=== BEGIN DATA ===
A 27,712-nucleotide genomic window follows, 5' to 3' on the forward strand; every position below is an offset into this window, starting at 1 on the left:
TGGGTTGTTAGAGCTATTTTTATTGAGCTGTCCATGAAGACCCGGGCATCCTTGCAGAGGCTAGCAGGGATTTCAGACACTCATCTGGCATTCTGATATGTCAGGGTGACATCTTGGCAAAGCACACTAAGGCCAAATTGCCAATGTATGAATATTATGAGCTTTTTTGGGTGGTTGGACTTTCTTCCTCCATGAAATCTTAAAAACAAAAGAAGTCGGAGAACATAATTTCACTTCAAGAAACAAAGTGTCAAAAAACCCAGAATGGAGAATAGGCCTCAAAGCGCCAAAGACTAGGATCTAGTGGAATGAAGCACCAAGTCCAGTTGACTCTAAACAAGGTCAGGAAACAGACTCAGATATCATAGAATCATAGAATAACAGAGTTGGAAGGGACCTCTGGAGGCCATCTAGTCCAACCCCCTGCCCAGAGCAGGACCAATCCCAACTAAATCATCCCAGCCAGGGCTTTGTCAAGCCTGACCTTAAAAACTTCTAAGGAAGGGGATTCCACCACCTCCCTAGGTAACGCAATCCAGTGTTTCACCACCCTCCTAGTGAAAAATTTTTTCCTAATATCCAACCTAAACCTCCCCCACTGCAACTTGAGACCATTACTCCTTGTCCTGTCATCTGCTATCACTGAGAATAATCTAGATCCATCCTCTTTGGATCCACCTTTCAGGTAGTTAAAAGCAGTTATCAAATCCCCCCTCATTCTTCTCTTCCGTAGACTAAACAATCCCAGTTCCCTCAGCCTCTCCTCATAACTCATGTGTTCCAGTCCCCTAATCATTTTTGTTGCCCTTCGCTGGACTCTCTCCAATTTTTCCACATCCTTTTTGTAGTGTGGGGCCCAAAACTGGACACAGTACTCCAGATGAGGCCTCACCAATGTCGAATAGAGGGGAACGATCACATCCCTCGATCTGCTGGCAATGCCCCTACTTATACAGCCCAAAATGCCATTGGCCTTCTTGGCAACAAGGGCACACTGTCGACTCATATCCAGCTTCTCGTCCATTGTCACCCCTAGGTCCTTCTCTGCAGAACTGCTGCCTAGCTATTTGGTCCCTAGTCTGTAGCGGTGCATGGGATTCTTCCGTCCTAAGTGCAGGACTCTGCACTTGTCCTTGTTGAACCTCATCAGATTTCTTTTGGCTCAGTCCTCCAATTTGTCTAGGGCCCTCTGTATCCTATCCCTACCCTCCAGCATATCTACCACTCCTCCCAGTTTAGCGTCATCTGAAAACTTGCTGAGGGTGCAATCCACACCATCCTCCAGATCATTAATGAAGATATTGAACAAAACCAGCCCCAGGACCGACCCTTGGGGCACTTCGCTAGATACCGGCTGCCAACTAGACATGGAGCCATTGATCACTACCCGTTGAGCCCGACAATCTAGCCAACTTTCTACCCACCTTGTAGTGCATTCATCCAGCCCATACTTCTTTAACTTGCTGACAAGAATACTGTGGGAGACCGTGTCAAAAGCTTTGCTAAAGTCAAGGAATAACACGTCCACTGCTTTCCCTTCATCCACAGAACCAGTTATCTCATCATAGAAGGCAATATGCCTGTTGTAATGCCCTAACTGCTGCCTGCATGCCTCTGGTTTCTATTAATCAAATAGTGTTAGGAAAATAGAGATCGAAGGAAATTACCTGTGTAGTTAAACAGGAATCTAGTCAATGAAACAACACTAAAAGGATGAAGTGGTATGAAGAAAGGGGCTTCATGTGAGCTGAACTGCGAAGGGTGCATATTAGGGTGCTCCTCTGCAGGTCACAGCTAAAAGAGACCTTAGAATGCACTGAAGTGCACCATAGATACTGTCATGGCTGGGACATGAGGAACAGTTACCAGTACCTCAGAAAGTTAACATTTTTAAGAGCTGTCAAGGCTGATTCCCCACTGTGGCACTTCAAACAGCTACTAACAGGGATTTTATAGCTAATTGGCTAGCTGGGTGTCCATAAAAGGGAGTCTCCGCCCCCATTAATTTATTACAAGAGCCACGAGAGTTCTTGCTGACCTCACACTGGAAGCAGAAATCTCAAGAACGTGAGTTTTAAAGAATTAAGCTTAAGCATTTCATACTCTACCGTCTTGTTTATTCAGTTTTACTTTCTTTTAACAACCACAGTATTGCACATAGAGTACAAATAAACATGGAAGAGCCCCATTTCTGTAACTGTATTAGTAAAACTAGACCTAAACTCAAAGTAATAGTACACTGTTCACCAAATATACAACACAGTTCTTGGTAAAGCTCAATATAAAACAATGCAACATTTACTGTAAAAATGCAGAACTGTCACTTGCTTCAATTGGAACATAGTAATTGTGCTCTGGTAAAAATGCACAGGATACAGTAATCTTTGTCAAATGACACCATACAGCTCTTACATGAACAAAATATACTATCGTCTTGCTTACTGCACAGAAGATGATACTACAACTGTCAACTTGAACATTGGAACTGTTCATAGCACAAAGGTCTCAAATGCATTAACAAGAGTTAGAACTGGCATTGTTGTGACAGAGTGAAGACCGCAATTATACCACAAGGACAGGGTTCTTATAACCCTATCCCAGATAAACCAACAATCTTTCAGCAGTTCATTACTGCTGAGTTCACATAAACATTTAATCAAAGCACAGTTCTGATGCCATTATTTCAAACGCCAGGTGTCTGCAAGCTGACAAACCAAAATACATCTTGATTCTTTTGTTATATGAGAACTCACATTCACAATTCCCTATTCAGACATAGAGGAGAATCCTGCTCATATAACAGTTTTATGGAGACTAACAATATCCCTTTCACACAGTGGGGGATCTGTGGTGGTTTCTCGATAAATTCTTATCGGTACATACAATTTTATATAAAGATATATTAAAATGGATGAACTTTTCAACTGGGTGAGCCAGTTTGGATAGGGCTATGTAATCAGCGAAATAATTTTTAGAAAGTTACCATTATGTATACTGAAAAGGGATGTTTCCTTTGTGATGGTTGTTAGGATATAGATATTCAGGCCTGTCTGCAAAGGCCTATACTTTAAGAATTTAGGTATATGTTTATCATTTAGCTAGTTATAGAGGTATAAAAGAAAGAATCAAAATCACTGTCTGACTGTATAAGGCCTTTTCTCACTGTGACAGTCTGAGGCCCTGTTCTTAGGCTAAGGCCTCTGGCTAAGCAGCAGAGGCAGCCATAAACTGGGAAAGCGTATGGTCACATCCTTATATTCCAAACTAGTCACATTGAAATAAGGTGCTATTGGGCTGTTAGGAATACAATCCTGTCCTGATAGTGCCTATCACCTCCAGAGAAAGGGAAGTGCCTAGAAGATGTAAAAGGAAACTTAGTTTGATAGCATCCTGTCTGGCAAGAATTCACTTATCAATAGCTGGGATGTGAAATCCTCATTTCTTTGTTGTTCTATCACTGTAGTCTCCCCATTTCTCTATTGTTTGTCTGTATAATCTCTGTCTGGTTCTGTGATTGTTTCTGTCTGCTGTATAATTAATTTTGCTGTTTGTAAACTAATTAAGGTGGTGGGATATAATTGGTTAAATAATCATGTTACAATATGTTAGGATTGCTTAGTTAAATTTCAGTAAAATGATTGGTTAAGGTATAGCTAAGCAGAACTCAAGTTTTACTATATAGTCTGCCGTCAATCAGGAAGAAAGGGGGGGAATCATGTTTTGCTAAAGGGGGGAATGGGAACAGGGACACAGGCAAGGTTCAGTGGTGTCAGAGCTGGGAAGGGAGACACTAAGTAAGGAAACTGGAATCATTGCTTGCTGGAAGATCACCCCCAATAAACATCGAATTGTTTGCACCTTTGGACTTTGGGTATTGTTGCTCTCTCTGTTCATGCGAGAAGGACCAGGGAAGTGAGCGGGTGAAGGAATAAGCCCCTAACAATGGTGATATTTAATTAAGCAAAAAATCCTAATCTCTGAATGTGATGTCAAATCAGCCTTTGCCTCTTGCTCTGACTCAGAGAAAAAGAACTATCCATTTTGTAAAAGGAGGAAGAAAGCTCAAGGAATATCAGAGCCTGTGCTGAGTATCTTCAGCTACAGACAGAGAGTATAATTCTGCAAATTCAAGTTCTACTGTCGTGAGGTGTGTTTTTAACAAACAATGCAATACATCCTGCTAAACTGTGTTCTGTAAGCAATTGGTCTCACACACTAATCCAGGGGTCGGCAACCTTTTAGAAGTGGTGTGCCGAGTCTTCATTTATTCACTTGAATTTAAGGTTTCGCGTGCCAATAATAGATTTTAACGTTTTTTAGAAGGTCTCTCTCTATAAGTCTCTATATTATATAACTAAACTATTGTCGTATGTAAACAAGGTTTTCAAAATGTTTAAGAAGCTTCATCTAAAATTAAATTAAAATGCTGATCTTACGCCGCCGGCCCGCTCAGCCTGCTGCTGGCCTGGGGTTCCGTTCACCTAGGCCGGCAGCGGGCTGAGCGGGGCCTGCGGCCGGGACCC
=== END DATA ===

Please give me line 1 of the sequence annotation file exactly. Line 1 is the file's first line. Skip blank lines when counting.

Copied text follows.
A 27,712-nucleotide genomic window follows, 5' to 3' on the forward strand; every position below is an offset into this window, starting at 1 on the left: